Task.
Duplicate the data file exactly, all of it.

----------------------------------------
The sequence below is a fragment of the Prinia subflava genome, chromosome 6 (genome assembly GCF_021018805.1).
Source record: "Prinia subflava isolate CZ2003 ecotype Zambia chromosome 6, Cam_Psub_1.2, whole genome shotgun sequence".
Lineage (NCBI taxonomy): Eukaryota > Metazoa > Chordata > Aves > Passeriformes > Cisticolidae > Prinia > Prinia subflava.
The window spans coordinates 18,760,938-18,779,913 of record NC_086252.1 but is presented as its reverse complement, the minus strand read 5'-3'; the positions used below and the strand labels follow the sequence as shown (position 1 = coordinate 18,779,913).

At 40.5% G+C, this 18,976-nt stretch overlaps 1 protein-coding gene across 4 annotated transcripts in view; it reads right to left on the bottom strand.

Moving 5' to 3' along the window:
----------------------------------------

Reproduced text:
The sequence below is a fragment of the Prinia subflava genome, chromosome 6 (genome assembly GCF_021018805.1).
Source record: "Prinia subflava isolate CZ2003 ecotype Zambia chromosome 6, Cam_Psub_1.2, whole genome shotgun sequence".
Lineage (NCBI taxonomy): Eukaryota > Metazoa > Chordata > Aves > Passeriformes > Cisticolidae > Prinia > Prinia subflava.
The window spans coordinates 18,760,938-18,779,913 of record NC_086252.1 but is presented as its reverse complement, the minus strand read 5'-3'; the positions used below and the strand labels follow the sequence as shown (position 1 = coordinate 18,779,913).

At 40.5% G+C, this 18,976-nt stretch overlaps 1 protein-coding gene across 4 annotated transcripts in view; it reads right to left on the bottom strand.

Moving 5' to 3' along the window: